The 1917 seizure of the Palace had not culminated in a firework display, but in 1920 the outcome was never in doubt, and as such the struggle could be made more intense, the resistance more stubborn, and the heroism (of its conquerors) more visible. Recalling his impressions of the re-enactment in the 15th November 1920 issue of Krasnyi Militsioner, Evreinov invoked the mood as the struggle for the Palace reached its climax in “a deafening symphony of decisive battle” of some two or three minutes “of continuous noise” that seem[ed] like an eternity” to the “overstrained nerves” of those looking on. The fact that he could measure the tension of this event in minutes indicates how carefully controlled this re-enacted ‘storming’ actually was. Not everyone was convinced by the result, however. Shubski’s account ends with his overhearing another spectator, a man who was genuinely a veteran of the Palace’s capture, noting that “they fired less in 1917 than today!”

The same photograph before editing, showing the ‘control tower’ in the centre, and spectators in the Square. Source: State Central Museum of Contemporary Russian History / Inke Arns, Igor Chubarov, and Sylvia Sasse (eds.),  The Storming of the Winter Palace,  (Zurich: Diaphanes Press, 2016)

The same photograph before editing, showing the ‘control tower’ in the centre, and spectators in the Square. Source: State Central Museum of Contemporary Russian History / Inke Arns, Igor Chubarov, and Sylvia Sasse (eds.), The Storming of the Winter Palace, (Zurich: Diaphanes Press, 2016)

In the years that followed, photographs of Evreinov’s spectacle would find themselves reproduced on posters and in Soviet history books as if they were indeed records of the original event. One particular image, showing the ‘Revolutionaries’ racing across Palace Square was passed off, sometimes unconsciously and sometimes knowingly, as documentary proof of the crucial moment in Soviet history.  This overlooked the fact that the photograph was clearly taken in daylight. It was not, of course, an image of the 1917 seizure of the Palace, or even of the 1920 re-enactment – both events taking place at night when such photography would have been impossible – but was in fact a photograph of the dress rehearsal for the 1920 re-enactment, which had been held a few days earlier.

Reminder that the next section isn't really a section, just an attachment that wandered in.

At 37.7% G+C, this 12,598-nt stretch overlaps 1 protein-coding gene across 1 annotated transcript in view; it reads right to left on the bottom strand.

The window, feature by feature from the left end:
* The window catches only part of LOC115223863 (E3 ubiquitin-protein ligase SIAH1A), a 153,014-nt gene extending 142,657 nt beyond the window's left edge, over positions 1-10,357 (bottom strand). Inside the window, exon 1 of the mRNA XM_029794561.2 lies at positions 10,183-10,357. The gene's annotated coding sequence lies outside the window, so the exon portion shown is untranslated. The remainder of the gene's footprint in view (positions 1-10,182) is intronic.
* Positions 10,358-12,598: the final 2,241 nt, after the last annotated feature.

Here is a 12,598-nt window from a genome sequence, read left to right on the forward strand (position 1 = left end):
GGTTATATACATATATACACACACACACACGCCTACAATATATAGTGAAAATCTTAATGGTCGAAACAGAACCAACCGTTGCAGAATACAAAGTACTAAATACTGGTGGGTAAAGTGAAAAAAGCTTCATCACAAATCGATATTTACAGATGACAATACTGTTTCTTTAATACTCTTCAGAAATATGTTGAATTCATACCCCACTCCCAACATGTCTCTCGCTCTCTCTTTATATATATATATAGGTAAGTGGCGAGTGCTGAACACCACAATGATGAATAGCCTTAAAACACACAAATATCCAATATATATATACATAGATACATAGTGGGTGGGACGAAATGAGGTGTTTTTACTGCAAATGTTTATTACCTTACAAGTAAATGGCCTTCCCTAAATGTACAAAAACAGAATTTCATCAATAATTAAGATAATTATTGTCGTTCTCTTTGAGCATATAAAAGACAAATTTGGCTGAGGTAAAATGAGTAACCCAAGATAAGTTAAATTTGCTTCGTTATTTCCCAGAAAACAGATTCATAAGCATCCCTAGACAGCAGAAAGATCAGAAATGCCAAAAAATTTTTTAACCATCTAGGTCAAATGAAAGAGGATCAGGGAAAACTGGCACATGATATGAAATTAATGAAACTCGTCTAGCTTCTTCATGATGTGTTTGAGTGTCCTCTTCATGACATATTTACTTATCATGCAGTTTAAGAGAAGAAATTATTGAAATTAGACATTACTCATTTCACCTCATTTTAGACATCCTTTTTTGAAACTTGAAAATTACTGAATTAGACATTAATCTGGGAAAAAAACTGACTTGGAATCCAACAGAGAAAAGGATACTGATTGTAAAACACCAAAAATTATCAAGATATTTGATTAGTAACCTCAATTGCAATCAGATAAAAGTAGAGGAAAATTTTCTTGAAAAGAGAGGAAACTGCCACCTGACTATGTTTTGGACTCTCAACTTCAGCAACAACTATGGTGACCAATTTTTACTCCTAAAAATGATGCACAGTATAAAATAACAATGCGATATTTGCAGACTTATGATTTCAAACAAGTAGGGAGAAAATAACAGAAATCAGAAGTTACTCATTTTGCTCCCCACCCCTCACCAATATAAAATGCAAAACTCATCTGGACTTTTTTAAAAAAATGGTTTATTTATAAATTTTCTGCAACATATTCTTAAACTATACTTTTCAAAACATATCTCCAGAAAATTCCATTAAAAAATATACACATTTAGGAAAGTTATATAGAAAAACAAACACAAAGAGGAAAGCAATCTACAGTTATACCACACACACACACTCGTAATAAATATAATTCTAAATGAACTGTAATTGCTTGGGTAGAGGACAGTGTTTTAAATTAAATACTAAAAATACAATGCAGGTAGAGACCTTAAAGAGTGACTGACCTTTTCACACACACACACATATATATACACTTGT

Comparing two versions of the same image allows us to see the ‘control tower’ set up near the Alexander Column to allow Evreinov to co-ordinate events in the Square, along with a host of onlookers who would surely not have been standing around on the night of 25th October 1917. Given the ease with which the Soviet state was able to manipulate and restructure its own history in the 1920s and 1930s, however, this fabrication of the historical record was entirely in keeping with the need to give formative events a sense of historical inevitability.

The effect of Evreinov’s ‘Storming’ of the Palace was to replace, in the Soviet imagination, the actual event with something spectacular enough to make the Revolution’s origins seem much grander than they may once have been. A few years later the film director Sergei Eisenstein would capture the drama of those 1917 days in his film October, commissioned to mark the tenth anniversary of the Revolution. Eisenstein was given full use of the Winter Palace for his film, which provides one of its most famous sequences as the massed ranks of Red Guards seize the Palace after a pitched battle with its numerous defenders. So intent was Eisenstein to extract the greatest possible sense of drama and spectacle from this scene that he famously did more damage to the Palace in the filming of his re-enactment than had been caused in the original seizure. By then, however, as Evreinov’s 1920 spectacle had already demonstrated, historical ‘reality’ was not really the issue. The Soviet state was happy if its re-enactments were accepted as authentic records of a Revolution that could never be too dramatic for the regime’s taste.

The Winter Palace and the Hermitage in 1917: History was made here is screening at Pushkin House on 28th November at 7pm. Tickets are available here.


Dr Peter Lowe teaches classes in English Literature at the Bader International Study Centre, East Sussex. His interests are in the culture and history of the early 20th century in Russia and in western Europe, and he is currently researching the nature and uses of 'nostalgia' in the early Soviet period

World Homeless Day: 'This is Not a Hat', applied theatre, and homelessness in Russia

Natalia Jafar-Biglou describes her work creating an interactive drama performance with marginalised women in Russia

Artwork by Charlotte Ager

Artwork by Charlotte Ager

For the past six months I have been running an applied theatre project, working with women experiencing homelessness in Russia.